Adnen Ben Hadj Yahia and Open Gov Hub Director Nada Zohdy depict how in Tunisia, a desperate citizen self-immolated in protest of police harassment and ongoing oppression under decades of dictatorship. Our partner at BudgIT, Oluseun Onigbinde, shares how in Nigeria, the #EndSARS movement mobilized more than half of the country’s young population against law enforcement. As our staff Yeukai Mukorombindo and partner at CIVCUS, Masana Ndinga- Kanga note, the racial paradigm and parallels between the U.S. and South Africa remain difficult to ignore.

Read our ongoing blog series on racism and governance challenges in international contexts, and the learnings they offer the U.S.

Democratic crises do not happen in isolation. With increased polarization contributing to democratic breakdowns across the globe, there are valuable lessons to be learned by the U.S. on how to minimize electoral risks. Our discussion of election crises in polarized democracies with Rachel Kleinfeld with the Carnegie Endowment for International Peace, Krzysztof Izdebski from the ePaństwo Foundation, Rodrigo Diamanti with Un Mundo sin Mordaza), and Manu Bhagavan with Hunter College, CUNY & CUNY Graduate Center offered perspectives on India, Venezuela, and Poland while making clear the dangers of taking democracy for granted.

Our roundtable discussion with Stacy Whittle of Front Page LiveDagmar Thiel of Fundamedios, and Mikhael Simmonds of Solutions Journalism Network (SJN) provided insight into the capacity of the media to unite or further polarize an electorate. Catch the Outside/In: Media is the Medium of Human Understanding — Let’s Use it to Unite Us conversation breakdown for a thoughtful look at the challenges and responsibilities facing the media industry.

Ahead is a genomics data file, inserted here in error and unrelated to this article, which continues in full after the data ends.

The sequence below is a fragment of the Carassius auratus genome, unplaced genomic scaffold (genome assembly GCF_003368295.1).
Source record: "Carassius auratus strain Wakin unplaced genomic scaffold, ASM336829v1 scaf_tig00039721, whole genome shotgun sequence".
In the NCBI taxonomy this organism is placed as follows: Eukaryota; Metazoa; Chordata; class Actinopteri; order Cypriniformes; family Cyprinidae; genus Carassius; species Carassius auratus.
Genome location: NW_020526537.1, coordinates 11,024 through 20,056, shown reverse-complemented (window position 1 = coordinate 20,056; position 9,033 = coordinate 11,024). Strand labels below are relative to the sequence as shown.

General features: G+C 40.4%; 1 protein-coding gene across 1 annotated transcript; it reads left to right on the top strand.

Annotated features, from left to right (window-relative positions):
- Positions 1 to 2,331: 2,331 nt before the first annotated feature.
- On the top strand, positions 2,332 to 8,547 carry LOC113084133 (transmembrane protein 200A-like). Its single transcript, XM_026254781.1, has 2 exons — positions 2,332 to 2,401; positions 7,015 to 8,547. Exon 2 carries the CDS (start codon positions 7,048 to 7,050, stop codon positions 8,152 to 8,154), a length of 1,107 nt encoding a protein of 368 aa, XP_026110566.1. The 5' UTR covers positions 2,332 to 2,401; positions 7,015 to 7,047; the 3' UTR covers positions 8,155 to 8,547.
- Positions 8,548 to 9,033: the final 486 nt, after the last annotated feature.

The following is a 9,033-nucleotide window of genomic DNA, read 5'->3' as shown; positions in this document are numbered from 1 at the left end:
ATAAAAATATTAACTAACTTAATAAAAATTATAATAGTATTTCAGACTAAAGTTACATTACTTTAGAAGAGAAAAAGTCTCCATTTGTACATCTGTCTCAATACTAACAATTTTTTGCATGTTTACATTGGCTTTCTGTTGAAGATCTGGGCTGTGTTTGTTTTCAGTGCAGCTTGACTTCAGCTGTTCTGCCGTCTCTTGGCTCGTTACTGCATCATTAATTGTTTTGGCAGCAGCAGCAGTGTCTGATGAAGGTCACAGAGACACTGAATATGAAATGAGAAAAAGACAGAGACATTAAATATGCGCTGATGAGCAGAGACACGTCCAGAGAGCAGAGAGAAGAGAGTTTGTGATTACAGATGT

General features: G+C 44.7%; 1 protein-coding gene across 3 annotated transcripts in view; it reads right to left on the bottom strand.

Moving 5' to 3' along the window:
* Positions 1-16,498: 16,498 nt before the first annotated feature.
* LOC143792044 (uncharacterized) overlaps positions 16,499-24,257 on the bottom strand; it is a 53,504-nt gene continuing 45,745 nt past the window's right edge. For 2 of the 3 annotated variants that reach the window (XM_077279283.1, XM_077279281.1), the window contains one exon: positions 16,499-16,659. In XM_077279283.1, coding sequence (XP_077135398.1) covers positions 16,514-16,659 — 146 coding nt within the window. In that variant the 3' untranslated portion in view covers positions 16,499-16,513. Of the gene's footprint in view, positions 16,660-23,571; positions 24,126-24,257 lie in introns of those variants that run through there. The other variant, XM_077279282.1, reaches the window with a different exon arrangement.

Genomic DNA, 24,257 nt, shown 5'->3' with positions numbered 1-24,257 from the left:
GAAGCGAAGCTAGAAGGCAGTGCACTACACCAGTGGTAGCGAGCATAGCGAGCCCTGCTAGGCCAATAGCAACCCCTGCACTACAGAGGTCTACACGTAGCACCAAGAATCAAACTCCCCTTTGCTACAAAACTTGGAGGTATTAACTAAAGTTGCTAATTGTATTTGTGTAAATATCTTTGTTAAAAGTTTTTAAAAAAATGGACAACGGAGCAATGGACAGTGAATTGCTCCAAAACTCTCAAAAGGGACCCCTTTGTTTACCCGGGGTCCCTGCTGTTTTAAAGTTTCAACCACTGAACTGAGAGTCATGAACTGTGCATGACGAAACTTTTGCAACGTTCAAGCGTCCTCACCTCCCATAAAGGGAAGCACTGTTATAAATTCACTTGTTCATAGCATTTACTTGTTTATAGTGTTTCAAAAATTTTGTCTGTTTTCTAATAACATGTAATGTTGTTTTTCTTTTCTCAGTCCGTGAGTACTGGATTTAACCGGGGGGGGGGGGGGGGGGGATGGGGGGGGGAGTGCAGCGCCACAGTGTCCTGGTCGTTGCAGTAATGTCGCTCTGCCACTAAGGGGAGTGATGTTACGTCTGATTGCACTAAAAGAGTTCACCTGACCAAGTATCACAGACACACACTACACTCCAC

Watch our panel discussion with Petros Vamvakas from Emmanuel College, Priya Kvam from Breakthrough, Kavita Pavria-Sanchez from KPS Strategies, and Silas Kulkarni with Braver Angels, where we unpack the recessive trend of closing civic spaces and the challenges of communicating across diverse backgrounds in an increasingly polarized political environment.

Our podcast discussion with Sanjay Fernandes of SOLE Colombia offered actionable recommendations for those seeking to redesign democracy through increased participation or through structured, constructive dialogues across diverse groups. Alternatively, our Director of Operations and Programs, Smriti Lakhey, shares her experiences growing up amid Nepal's transition to democracy on the eve of the U.S. 2020 general elections.

The COVID-19 pandemic has tested the crisis management capabilities of countless nations, with some managing to curb the spread of the virus more effectively than others. Contributing writer Bud Gankhuyag shared Mongolia’s hugely successful COVID-19 response, which has thus far has been centered around proactive prevention and ample assistance relief.